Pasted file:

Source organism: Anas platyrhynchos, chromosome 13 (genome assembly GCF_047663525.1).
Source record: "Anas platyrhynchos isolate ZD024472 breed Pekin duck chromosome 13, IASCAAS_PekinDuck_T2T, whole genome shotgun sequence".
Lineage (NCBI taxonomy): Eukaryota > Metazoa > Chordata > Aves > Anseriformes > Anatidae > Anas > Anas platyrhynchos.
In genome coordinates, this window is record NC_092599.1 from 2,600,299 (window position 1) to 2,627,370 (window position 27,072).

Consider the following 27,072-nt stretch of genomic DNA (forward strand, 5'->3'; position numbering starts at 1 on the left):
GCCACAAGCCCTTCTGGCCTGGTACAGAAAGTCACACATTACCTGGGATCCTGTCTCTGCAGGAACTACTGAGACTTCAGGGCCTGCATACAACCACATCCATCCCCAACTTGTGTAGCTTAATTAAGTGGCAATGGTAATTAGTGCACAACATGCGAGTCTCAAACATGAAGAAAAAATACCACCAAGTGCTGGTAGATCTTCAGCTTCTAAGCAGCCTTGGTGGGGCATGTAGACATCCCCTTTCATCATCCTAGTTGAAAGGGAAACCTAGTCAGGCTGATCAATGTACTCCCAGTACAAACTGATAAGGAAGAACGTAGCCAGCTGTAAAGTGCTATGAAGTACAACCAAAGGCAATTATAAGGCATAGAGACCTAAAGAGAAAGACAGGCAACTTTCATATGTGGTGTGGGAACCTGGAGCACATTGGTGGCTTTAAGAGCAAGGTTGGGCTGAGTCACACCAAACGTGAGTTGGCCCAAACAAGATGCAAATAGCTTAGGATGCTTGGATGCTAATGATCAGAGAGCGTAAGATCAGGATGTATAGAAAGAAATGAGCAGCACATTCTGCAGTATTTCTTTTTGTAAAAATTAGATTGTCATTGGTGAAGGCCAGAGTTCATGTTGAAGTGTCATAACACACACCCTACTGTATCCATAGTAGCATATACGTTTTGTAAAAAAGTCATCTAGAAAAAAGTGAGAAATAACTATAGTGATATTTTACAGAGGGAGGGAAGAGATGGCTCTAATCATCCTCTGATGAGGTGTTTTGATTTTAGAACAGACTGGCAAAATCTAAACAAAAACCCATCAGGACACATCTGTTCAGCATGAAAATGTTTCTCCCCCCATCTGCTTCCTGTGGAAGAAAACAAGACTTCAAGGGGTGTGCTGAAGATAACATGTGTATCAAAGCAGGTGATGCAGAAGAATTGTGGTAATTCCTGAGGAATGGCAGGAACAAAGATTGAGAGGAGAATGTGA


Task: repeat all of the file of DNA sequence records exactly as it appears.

Source organism: Anas platyrhynchos, chromosome 13 (genome assembly GCF_047663525.1).
Source record: "Anas platyrhynchos isolate ZD024472 breed Pekin duck chromosome 13, IASCAAS_PekinDuck_T2T, whole genome shotgun sequence".
Lineage (NCBI taxonomy): Eukaryota > Metazoa > Chordata > Aves > Anseriformes > Anatidae > Anas > Anas platyrhynchos.
In genome coordinates, this window is record NC_092599.1 from 2,600,299 (window position 1) to 2,627,370 (window position 27,072).

Consider the following 27,072-nt stretch of genomic DNA (forward strand, 5'->3'; position numbering starts at 1 on the left):
GCCACAAGCCCTTCTGGCCTGGTACAGAAAGTCACACATTACCTGGGATCCTGTCTCTGCAGGAACTACTGAGACTTCAGGGCCTGCATACAACCACATCCATCCCCAACTTGTGTAGCTTAATTAAGTGGCAATGGTAATTAGTGCACAACATGCGAGTCTCAAACATGAAGAAAAAATACCACCAAGTGCTGGTAGATCTTCAGCTTCTAAGCAGCCTTGGTGGGGCATGTAGACATCCCCTTTCATCATCCTAGTTGAAAGGGAAACCTAGTCAGGCTGATCAATGTACTCCCAGTACAAACTGATAAGGAAGAACGTAGCCAGCTGTAAAGTGCTATGAAGTACAACCAAAGGCAATTATAAGGCATAGAGACCTAAAGAGAAAGACAGGCAACTTTCATATGTGGTGTGGGAACCTGGAGCACATTGGTGGCTTTAAGAGCAAGGTTGGGCTGAGTCACACCAAACGTGAGTTGGCCCAAACAAGATGCAAATAGCTTAGGATGCTTGGATGCTAATGATCAGAGAGCGTAAGATCAGGATGTATAGAAAGAAATGAGCAGCACATTCTGCAGTATTTCTTTTTGTAAAAATTAGATTGTCATTGGTGAAGGCCAGAGTTCATGTTGAAGTGTCATAACACACACCCTACTGTATCCATAGTAGCATATACGTTTTGTAAAAAAGTCATCTAGAAAAAAGTGAGAAATAACTATAGTGATATTTTACAGAGGGAGGGAAGAGATGGCTCTAATCATCCTCTGATGAGGTGTTTTGATTTTAGAACAGACTGGCAAAATCTAAACAAAAACCCATCAGGACACATCTGTTCAGCATGAAAATGTTTCTCCCCCCATCTGCTTCCTGTGGAAGAAAACAAGACTTCAAGGGGTGTGCTGAAGATAACATGTGTATCAAAGCAGGTGATGCAGAAGAATTGTGGTAATTCCTGAGGAATGGCAGGAACAAAGATTGAGAGGAGAATGTGA